... horse. But still in difficult and exceptional cases it cannot be too often repeated that a MAN is required, as well as a method. Without nerve nothing can be attempted; without patience and perseverance mere nerve will be of little use; all the quackery and nonsense that has been talked and written under the inspiration of the Barnum who has had an interest in the success of the silent, reserved, practical Rarey, must be dismissed. Horse-training is not a conjuror's trick. The principles may certainly be learned ...
— A New Illustrated Edition of J. S. Rarey's Art of Taming Horses • J. S. Rarey

... It come and it go like the sweetest regular instrument ever made. The Black Ox haven't trod on her foot yet! Most like it was the air of London. But only fancy, if you had called in a doctor! Why, I shouldn't have let her take any of his quackery. Now, there!" ...
— The Shaving of Shagpat • George Meredith

... swarmed eagerly upon her, as soon as the rough and contemptuous protection of her husband was removed by the hand of a medical prodigy who advertised himself as the discoverer of a new and infallible cure for cancer, and whom Mrs. Marrineal, with an instinctive leaning toward quackery, had forced upon her spouse. Appraising his prospective widow with an accurate eye, the dying man left a testament bestowing the bulk of his fortune upon his son, with a few heavy income-producing properties for Mrs. Marrineal. Tertius Marrineal ...
— Success - A Novel • Samuel Hopkins Adams

... this, the Times catches my eye (it just came in) and something from the Lancet is extracted, a long article against quackery—and, as I say, this is the first and only sentence I read—'There is scarcely a peer of the realm who is not the patron of some quack pill or potion: and the literati too, are deeply tainted. We have heard of barbarians who threw quacks and their medicines ...
— The Letters of Robert Browning and Elizabeth Barrett Barrett, Vol. 1 (of 2) 1845-1846 • Robert Browning and Elizabeth Barrett Barrett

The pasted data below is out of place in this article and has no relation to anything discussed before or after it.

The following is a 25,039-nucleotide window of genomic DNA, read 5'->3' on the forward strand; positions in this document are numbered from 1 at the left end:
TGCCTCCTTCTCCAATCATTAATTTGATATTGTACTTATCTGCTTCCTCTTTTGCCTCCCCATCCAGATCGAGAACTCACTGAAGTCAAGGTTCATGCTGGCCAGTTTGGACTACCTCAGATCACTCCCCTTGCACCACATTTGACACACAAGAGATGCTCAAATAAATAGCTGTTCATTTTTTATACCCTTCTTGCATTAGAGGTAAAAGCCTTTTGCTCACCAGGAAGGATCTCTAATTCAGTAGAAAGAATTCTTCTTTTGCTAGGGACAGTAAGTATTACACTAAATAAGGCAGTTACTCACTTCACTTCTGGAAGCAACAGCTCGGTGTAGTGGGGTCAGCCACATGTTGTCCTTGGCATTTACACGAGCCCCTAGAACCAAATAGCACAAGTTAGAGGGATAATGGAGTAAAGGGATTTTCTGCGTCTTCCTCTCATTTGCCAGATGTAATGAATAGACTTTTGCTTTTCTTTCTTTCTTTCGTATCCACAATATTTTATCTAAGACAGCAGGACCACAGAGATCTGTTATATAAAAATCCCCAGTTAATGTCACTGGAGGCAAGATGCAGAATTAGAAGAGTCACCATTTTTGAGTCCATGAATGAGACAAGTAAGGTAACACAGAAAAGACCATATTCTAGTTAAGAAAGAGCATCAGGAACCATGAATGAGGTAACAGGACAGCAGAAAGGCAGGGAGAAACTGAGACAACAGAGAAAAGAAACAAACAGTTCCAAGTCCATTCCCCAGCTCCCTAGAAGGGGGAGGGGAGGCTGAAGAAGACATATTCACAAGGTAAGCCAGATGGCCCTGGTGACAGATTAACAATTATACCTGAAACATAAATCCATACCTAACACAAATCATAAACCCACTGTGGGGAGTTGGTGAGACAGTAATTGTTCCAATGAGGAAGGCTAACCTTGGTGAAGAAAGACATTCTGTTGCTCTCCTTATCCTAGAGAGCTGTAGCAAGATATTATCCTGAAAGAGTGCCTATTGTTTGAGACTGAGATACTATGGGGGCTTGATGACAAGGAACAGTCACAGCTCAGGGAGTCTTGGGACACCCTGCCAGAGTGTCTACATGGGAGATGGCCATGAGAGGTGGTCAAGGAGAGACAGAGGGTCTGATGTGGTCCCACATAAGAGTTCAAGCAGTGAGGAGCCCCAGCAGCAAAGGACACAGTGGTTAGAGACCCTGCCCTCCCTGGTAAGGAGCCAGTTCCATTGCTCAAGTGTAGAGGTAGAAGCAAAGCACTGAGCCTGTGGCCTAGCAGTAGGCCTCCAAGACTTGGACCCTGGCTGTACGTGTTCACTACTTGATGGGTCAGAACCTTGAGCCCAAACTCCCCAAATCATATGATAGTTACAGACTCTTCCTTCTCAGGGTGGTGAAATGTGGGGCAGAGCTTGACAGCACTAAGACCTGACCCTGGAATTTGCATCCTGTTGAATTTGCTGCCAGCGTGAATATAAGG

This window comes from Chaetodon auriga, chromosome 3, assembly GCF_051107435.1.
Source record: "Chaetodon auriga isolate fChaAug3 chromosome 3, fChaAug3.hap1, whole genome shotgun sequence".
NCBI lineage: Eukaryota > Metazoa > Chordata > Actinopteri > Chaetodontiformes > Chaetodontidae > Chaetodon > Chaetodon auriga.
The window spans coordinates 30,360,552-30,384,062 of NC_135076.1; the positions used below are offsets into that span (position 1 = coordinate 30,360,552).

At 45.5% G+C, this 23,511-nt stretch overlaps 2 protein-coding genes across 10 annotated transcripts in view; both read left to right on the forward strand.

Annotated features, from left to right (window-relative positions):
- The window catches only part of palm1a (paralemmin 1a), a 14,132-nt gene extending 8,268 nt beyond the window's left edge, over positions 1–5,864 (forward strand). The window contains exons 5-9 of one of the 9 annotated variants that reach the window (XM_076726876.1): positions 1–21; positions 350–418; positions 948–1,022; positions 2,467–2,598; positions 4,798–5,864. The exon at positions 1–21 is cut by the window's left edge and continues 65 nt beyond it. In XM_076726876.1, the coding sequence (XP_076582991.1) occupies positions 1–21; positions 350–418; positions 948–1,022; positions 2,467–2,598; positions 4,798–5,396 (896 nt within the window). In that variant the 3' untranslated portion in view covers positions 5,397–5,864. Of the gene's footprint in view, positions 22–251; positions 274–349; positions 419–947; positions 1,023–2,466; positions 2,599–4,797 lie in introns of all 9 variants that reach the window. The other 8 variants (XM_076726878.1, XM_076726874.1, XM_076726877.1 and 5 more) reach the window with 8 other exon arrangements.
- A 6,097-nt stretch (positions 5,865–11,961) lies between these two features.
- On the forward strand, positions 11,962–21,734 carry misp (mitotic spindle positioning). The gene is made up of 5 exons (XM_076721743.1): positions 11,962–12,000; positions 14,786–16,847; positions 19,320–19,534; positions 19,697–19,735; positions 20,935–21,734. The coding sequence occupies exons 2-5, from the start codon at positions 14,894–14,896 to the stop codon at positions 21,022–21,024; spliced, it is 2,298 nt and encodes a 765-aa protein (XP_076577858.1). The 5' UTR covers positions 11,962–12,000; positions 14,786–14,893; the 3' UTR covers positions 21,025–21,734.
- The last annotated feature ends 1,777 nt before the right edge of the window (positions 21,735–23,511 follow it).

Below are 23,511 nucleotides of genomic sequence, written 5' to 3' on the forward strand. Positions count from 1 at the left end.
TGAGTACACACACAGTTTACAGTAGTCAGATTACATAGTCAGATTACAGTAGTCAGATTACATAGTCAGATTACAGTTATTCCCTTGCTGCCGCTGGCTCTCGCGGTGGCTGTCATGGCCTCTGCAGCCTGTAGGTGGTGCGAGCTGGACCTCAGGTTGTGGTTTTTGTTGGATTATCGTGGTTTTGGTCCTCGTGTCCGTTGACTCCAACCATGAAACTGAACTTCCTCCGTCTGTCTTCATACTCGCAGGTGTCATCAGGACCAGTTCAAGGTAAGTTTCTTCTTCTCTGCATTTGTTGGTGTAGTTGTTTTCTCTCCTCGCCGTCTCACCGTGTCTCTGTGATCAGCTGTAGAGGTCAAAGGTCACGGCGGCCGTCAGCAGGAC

... conversational,—the better English suspect all other styles,—and this of itself shows what improvement has taken place in the Surrey region. If at first he indulged in rant, he has now subsided into an even vein; he puts things plumply, and tells his feelings gravely, and makes his points without quackery. So it is plain that when he gives notice of a contribution for his college, in which young men are trained for the ministry, and states simply, in justification, that one hundred and fifty have already left ...
— The Atlantic Monthly, Volume 15, No. 92, June, 1865 • Various

... dangers to a nation, as things exist in our day, there can be no greater one than having certain portions of the people set off from the rest by a line drawn—they not privileged as others, but degraded, humiliated, made of no account. Much quackery teems, of course, even on democracy's side, yet does not really affect the orbic quality of the matter. To work in, if we may so term it, and justify God, his divine aggregate, the People, (or, the veritable horn'd and sharp-tail'd Devil, his aggregate, if there be who convulsively insist ...
— Complete Prose Works - Specimen Days and Collect, November Boughs and Goodbye My Fancy • Walt Whitman

... fearless of all riders." But the confidence with which they propose their theories is less surprising than the facility with which their propositions have been entertained, and their extravagant pretensions admitted. We need not marvel at the success of quackery in medicine and theology, when we look at the career of the St. John Longs in political life. From the time in which the bullion question came out of Pandora's Scotch mull, parliament has been wearied with the interminable discussions ...
— The Mirror of Literature, Amusement, and Instruction - Volume 17, No. 476, Saturday, February 12, 1831 • Various

... ordinary laws of human reasoning in many others. But the rather liberal rules of interpretation, which it is now the fashion to apply to the first chapter of Genesis, will relieve the reader from any scruples on the former account; and as to the latter, in these days of scientific quackery, it would be quite too harsh to make any great complaint about such peccadilloes. The writer has taken up almost every questionable fact and startling hypothesis, that have been promulgated by proficients or pretenders in science during the present century, except animal magnetism; ...
— A Theory of Creation: A Review of 'Vestiges of the Natural History of Creation' • Francis Bowen



Words linked to "Quackery" :   quack, knavery, dishonesty, medical practice